International Council on Mining and Metals (ICMM) company members recorded 44 occupational deaths in 2020, according to its latest industry safety publication.
According to the Safety Performance: Benchmarking Progress of ICMM Company Members In 2020 report, this compares to 287 deaths in 2019, which included the 250 lives lost in the Brumadinho tailings dam collapse, and 50 deaths in 2018.
The report analyses fatalities based on the cause and provides safety performance metrics by county and company.
In 2020, 12 fatalities were caused by ‘fall of ground’ incidents while eight were related to mobile equipment and transportation.
Company member operations in South Africa had the highest fatality rate of 0.052, recording 22 fatalities from 422.1 million hours worked.
Operations in Indonesia recorded six fatalities and Brazil four, where 80.6 and 353.3 million hours were worked, respectively.
According to the publication’s figures, 12 members reported zero fatalities including Antofagasta Minerals, BHP, Hydro, JX Nippon, Minera San Cristobal, Minsur, MMG, Newcrest, Newmont, Rio Tinto, Sumitomo Metal Mining and Teck Resources.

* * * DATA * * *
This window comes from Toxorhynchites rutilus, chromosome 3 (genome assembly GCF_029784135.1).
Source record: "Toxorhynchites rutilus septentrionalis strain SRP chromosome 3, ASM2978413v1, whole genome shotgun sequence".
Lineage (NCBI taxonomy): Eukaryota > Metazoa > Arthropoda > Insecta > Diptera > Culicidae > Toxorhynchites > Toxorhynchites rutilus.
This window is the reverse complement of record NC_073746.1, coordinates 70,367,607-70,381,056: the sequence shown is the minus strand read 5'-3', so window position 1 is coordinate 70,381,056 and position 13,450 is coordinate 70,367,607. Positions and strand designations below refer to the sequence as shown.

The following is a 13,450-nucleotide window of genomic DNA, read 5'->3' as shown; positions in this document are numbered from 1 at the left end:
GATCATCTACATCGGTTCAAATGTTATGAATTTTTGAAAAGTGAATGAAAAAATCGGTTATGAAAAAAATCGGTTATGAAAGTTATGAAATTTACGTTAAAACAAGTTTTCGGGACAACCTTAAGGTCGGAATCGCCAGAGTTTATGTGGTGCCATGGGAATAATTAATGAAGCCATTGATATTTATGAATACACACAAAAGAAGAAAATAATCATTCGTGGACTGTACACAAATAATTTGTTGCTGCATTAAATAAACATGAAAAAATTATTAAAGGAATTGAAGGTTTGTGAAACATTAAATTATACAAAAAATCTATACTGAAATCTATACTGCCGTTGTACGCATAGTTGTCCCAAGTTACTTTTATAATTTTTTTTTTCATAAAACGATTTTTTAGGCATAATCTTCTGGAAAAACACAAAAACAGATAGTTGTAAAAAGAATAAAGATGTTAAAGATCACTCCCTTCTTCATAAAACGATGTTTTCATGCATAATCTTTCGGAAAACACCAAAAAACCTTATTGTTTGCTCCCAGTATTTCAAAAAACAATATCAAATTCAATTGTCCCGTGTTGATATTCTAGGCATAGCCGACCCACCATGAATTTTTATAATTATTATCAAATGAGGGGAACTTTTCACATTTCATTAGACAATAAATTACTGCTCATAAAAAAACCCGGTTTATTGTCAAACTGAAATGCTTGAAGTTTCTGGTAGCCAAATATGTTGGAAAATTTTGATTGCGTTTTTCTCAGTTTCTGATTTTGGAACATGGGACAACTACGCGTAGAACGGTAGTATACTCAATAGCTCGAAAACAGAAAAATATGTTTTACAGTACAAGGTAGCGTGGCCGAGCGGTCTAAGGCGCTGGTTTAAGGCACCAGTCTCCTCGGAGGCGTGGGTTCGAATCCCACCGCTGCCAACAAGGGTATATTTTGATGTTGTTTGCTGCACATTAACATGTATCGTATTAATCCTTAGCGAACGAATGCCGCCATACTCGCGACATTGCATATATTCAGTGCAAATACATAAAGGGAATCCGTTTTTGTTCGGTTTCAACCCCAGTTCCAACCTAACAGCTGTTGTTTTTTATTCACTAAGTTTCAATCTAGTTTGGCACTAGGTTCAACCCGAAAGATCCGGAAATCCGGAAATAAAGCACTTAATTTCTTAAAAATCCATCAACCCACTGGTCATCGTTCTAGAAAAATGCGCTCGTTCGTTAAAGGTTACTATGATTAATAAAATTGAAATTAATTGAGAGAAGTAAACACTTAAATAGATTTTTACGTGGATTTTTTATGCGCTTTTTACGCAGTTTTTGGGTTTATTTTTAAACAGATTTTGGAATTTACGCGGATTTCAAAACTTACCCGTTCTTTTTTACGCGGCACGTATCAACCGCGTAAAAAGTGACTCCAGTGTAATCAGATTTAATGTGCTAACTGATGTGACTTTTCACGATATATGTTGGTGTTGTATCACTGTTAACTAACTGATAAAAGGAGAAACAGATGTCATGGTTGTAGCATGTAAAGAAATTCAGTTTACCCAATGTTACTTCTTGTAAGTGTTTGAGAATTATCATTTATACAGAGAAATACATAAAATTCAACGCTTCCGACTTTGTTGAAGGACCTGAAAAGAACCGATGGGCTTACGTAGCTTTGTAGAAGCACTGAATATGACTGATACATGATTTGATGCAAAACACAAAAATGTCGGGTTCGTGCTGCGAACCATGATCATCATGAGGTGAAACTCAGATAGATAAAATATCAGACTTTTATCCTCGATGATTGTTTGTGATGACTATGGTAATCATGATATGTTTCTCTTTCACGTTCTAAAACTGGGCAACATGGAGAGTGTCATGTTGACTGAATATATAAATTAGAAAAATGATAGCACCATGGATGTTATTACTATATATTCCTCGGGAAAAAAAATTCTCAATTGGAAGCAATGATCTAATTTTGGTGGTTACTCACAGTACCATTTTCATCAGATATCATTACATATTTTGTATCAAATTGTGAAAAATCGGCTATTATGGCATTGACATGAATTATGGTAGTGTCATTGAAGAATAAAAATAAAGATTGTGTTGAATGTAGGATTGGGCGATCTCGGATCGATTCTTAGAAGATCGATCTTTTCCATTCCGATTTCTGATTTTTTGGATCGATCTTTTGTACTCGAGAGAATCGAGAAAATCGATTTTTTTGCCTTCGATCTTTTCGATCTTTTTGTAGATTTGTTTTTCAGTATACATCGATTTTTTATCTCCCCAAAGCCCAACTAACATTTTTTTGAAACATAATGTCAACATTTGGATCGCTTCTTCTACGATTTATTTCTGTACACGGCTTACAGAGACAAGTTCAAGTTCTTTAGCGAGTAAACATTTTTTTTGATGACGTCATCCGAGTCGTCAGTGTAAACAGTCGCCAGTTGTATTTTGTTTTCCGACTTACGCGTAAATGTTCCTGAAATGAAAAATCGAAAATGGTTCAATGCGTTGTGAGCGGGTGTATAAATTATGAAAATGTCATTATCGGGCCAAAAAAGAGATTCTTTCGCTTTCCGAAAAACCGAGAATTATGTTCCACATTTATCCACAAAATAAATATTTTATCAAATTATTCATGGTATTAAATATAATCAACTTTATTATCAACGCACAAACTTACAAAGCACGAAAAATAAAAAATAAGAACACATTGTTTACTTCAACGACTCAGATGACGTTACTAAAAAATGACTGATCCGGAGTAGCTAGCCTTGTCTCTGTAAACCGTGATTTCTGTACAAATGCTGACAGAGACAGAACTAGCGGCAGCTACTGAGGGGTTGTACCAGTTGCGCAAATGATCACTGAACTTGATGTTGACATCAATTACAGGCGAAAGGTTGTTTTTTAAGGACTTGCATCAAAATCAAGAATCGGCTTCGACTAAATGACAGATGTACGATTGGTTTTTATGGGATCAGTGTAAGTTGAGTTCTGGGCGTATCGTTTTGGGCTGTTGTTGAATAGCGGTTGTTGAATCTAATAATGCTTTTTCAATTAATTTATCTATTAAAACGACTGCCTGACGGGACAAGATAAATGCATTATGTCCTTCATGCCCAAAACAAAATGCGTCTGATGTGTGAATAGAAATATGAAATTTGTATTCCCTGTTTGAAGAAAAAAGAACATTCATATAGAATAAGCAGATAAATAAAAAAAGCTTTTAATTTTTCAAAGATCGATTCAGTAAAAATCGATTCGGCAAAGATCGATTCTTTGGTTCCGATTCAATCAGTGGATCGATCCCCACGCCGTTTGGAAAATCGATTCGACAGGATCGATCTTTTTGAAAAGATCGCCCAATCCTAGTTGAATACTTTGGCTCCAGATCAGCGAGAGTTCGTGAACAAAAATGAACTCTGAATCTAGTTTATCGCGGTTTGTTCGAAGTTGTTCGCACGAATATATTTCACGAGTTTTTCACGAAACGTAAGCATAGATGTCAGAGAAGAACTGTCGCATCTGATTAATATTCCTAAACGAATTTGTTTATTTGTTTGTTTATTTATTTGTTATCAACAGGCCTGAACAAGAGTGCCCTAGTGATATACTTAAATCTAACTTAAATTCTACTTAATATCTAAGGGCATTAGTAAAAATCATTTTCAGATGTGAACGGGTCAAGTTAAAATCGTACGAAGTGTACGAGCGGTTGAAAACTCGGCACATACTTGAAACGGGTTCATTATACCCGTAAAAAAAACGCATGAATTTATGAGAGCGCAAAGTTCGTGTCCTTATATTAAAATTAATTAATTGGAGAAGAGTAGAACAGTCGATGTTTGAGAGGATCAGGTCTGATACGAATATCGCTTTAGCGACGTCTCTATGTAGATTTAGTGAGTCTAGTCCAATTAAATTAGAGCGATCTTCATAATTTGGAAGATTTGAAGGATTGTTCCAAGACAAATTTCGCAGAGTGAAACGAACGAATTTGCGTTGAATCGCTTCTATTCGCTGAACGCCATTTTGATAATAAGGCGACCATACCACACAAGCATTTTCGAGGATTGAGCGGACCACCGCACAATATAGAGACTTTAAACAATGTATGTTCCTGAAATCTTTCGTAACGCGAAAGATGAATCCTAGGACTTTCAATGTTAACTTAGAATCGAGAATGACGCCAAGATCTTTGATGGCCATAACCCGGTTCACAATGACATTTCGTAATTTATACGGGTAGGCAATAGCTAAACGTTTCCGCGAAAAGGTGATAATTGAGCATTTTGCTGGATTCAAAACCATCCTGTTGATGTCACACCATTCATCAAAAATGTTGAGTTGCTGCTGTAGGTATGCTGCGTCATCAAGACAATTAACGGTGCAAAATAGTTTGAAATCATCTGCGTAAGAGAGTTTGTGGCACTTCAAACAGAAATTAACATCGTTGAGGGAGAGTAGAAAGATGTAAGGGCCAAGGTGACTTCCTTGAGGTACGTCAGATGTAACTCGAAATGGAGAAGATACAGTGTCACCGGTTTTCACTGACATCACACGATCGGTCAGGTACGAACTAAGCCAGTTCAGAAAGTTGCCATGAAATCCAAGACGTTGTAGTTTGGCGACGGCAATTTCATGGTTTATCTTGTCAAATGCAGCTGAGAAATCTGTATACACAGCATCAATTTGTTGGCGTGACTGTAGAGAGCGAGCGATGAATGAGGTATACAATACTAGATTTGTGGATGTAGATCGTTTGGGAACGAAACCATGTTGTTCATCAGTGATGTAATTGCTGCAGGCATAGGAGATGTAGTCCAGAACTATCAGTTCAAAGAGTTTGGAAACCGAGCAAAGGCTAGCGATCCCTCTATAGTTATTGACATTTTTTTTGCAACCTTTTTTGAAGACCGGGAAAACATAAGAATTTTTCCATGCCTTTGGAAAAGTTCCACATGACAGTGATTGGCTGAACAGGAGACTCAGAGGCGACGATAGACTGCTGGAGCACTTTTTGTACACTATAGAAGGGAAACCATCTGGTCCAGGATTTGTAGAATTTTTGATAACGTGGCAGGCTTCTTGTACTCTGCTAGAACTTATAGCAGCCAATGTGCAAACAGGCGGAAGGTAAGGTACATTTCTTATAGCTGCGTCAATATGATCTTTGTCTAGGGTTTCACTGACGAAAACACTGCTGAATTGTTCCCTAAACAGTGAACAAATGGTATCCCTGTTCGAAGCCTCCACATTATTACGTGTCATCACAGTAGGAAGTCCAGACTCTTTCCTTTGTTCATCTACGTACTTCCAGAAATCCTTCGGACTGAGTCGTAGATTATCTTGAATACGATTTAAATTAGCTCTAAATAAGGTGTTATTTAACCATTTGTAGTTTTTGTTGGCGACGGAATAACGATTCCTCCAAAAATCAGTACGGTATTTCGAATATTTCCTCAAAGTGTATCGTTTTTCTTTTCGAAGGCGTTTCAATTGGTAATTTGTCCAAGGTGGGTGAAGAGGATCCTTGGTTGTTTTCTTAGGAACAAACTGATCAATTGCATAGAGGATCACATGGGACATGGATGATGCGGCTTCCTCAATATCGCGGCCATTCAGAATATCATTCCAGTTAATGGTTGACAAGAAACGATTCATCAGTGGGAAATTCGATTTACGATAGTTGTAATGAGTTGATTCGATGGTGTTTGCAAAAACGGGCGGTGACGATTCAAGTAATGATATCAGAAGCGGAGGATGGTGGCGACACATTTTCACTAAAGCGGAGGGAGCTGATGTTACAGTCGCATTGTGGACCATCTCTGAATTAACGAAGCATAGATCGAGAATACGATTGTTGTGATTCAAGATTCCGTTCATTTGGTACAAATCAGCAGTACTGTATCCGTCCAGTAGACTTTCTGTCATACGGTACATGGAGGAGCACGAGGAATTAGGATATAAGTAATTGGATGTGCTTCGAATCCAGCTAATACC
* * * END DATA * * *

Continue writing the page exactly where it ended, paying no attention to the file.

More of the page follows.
ICMM chief executive officer Rohitesh Dhawan said the industry must do better.
“44 people lost their lives whilst at work in 2020 which is a stark reminder of the relentless efforts required to eliminate fatalities and achieve our goal of zero harm,” he said.
“Strong leadership, embedding a zero-fatalities mindset, knowing what the biggest risk are and putting in place effective management and controls are vital steps towards this goal.
“Our members are also focused on improving reporting of and learning from high potential incidents as a preventative tool to keep workers safe”.
According to the report, in 2020 there was a 2 per cent decrease in the total hours worked compared to 2019, and a 17 per cent increase in the number of incidents that resulted in a fatality.
There were three incidents which resulted in more than one fatality, which was half the number of multiple fatality incidents in 2019.
The report focuses on safety incidents rather than health-related impacts.
It does not contain data relating to the rate of Covid-19 infections within the ICMM membership.